It is well known that women suffer from dry eye problems much more than men. A very common cause of dry eye is inflammation in the eye tissues, and who do you think suffer more with inflammatory diseases? You guessed it, women. Lupus, rheumatoid arthritis, fibromyalgia, polymyalgia, and thyroid dysfunction are just a few diseases that cause inflammation in the body and result in eye dryness. Are hormones and inflammatory diseases related? The fact that the risk of dry eye (an inflammatory disease) skyrockets at post-menopausal age (marked by extreme hormone level changes in the body) makes me wonder.
Determining for sure if women have more eye illnesses is a difficult task for one main reason, women are more likely to seek medical attention. So do more women get cataract surgery because they are more prone to cataract formation or just because they go to the doctor more often? In my experience, men hold off as long as possible to seek professional help. Similar to not asking for directions until they are lovingly (or not) encouraged by their female counterpart.
Visit a wonderful website created by the Women’s Eye Health Task Force for more information.
EDIT (added March 26, 2008): Health News Digest has a very good article with statistics.
The other day my four-year-old asked me out of the blue, “Dad, why do we have eyebrows?” I was baffled for two reasons: 1) that my son was so pensive and 2) that despite being an eye doctor, I didn’t have an immediate, scientific response. I replied how any baffled parent would and shot the ball to his court, “Why do you think we have eyebrows?” He replied after a brief pause, “So we don’t look funny.”
Eyebrows are one of those things that we take for granted until we have to do without them for a while. After doing some searching, I found many stories from individuals who, for one reason or another, had their eyebrows removed. Many said that liquids like sweat or rain would run right into their eyes. So that’s reason #1 for the existence of those furry things on our face. The arching shape and sideways hair growth direct liquids and debris away from the eyes.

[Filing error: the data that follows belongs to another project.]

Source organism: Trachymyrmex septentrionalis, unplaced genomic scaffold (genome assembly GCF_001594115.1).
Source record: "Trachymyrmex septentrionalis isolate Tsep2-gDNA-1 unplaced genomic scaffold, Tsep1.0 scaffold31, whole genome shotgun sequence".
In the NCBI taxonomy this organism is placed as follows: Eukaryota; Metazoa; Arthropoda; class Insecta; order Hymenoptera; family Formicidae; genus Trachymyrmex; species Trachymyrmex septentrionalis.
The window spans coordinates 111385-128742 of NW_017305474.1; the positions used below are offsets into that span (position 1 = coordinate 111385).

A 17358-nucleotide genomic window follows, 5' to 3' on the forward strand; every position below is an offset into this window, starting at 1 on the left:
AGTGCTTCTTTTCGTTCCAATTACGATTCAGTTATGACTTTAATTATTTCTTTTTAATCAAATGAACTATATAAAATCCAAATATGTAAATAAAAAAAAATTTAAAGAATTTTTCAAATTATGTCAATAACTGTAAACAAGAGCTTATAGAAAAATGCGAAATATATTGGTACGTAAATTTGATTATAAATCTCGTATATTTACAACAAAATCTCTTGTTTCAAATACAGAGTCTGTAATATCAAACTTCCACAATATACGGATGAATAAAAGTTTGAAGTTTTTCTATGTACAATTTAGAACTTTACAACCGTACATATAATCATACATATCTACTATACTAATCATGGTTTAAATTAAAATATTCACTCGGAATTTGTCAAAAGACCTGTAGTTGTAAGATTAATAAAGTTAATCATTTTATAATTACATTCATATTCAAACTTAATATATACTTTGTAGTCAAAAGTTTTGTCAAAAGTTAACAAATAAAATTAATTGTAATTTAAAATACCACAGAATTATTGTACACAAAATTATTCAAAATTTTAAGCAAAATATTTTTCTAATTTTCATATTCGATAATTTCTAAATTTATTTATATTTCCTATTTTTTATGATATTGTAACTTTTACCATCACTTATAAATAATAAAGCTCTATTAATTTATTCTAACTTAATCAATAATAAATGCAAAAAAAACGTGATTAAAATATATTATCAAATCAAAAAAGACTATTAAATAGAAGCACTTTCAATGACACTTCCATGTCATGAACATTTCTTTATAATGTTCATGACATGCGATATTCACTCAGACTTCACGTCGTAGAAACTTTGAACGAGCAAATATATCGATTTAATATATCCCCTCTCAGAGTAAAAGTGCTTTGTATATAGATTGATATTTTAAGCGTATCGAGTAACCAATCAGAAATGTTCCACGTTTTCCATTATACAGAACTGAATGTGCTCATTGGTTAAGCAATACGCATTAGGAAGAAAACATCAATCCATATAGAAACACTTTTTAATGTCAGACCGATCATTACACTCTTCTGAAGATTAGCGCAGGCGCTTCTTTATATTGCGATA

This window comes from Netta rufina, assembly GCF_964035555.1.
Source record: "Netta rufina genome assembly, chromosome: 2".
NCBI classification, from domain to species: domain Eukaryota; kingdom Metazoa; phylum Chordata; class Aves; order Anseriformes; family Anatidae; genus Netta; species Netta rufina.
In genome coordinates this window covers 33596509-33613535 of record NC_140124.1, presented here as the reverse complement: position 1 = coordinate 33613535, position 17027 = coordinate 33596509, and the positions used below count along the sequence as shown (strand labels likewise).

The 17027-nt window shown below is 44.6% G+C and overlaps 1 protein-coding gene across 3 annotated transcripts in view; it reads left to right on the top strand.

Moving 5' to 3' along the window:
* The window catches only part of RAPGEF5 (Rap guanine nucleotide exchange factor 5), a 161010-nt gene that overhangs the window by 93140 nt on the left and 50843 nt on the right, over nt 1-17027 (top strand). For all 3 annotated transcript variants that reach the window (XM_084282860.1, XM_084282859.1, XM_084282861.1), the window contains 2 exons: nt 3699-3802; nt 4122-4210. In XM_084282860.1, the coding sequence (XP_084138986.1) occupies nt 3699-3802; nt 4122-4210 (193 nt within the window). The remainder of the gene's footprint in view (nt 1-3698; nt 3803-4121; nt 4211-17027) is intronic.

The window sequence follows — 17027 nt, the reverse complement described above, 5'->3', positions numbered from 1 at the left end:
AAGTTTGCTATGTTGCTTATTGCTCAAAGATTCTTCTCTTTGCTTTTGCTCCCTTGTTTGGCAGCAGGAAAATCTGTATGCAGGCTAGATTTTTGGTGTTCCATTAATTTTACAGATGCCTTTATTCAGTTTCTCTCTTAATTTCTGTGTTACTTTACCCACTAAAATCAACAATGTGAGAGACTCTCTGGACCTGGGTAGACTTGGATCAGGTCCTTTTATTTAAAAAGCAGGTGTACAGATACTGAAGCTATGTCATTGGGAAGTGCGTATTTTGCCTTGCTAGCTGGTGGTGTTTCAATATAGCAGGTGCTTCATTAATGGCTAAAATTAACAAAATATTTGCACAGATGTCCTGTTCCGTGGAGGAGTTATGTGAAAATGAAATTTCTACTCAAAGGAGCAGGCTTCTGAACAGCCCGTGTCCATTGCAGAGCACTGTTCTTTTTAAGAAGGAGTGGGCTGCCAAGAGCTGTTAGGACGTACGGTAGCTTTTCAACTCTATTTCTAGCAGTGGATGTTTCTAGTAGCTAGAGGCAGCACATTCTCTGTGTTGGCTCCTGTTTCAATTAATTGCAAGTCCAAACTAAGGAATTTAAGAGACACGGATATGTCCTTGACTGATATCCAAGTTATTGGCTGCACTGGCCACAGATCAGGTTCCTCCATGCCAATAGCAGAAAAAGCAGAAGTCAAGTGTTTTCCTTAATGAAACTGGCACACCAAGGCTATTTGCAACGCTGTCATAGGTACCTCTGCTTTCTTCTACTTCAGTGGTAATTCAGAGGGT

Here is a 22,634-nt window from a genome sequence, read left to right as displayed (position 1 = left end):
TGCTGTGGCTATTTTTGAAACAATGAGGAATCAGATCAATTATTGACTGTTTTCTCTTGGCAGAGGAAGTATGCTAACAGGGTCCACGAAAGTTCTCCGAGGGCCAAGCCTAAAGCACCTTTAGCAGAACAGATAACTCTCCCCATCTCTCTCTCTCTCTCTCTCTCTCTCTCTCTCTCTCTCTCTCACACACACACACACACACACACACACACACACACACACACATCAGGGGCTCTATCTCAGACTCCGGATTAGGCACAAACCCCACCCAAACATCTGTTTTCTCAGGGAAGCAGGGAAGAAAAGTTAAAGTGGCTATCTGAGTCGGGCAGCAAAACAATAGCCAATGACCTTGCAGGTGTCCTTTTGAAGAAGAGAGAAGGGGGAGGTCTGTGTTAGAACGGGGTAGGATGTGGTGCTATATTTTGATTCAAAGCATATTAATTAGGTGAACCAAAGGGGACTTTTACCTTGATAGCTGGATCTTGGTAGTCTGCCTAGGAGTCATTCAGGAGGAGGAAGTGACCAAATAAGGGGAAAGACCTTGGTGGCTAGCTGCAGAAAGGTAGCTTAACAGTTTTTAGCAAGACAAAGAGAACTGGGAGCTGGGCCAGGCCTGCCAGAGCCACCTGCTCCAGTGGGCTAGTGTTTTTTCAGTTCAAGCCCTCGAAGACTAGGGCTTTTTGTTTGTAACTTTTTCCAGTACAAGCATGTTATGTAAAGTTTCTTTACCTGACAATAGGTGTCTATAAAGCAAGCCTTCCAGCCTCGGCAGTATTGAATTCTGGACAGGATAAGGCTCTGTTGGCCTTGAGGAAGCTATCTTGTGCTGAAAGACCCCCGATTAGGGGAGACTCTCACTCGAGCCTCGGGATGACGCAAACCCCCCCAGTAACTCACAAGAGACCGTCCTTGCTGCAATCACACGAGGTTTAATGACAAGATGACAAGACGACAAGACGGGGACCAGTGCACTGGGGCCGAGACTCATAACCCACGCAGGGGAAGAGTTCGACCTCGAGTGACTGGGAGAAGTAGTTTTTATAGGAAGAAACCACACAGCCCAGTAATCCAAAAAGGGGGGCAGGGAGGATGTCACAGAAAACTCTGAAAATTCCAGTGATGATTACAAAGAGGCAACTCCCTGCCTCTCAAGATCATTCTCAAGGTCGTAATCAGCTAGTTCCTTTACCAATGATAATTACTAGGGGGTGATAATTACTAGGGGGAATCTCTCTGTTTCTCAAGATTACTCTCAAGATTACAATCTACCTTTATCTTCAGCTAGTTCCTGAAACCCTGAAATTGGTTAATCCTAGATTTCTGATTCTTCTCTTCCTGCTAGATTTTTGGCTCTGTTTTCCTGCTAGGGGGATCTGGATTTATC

A less critical, but important social function is to aid in facial expression. Communication of emotions such as surprise, fear, and displeasure is executed with the eyebrows. If you’re interested in facial muscle anatomy and the expressions of each muscle, visit artnatomia.com to play with a simulator. The picture shows all superficial muscles that control facial and scalp movement. (Courtesy: http://www.medicalook.com)
EDIT (June 2, 2008): A recent U.S. study from the journal Plastic and Reconstructive Surgery indicates that eyebrow shape was deemed to be the greatest indicator of mood, drooping of the eyelids was considered the biggest indicator of tiredness, and raising the lower eyelid and the presence of crow’s feet were associated with happiness.
Those individuals with the fortune (or misfortune, depending on your perspective) of having one long, continuous eyebrow perhaps have the best eye protection. So think twice before you wax that unibrow into two brows. By the way, the fancy-schmancy scientific term for unibrow is synophrys.
Have you ever heard that the eye is like a camera? Generally that’s true. But look through a camera and move it from side to side. Notice the churning sensation in your gut and how it feels like you’re watching the car chase scene from The Bourne Supremacy all over again. Now move your eyes from side to side. Immediately you’ll notice a significant difference. We normally don’t loose our last meal every time we look around with our eyes.
The brain is very good at minimizing sensory input so we don’t get over stimulated. (Autism is where the brain doesn’t do it’s job and allows too much stimulation, making it extremely difficult to pay attention to anything.) A camera, on the other hand, can’t filter out motion.
Ok, ok, enough suspense. Let’s find out how the brain filters motion. To demonstrate this phenomenon, let’s set up an experiment, which I actually did in optometry school. An observer is seated in front of a large section of construction paper at eye level bend into a semicircle. Points A and B are just marks on the paper. Directly in front of the observer is a narrow cut-out section through which a light is seen. (Here’s the impressive part.) If the observer looks at point A then quickly looks at point B (or vice versa) the light is not seen. During this quick movement, we know at one point the eyes were briefly pointed directly at the light. Why didn’t we see the light? The phenomenon here is that actually the eye DID see the light, but the brain didn’t.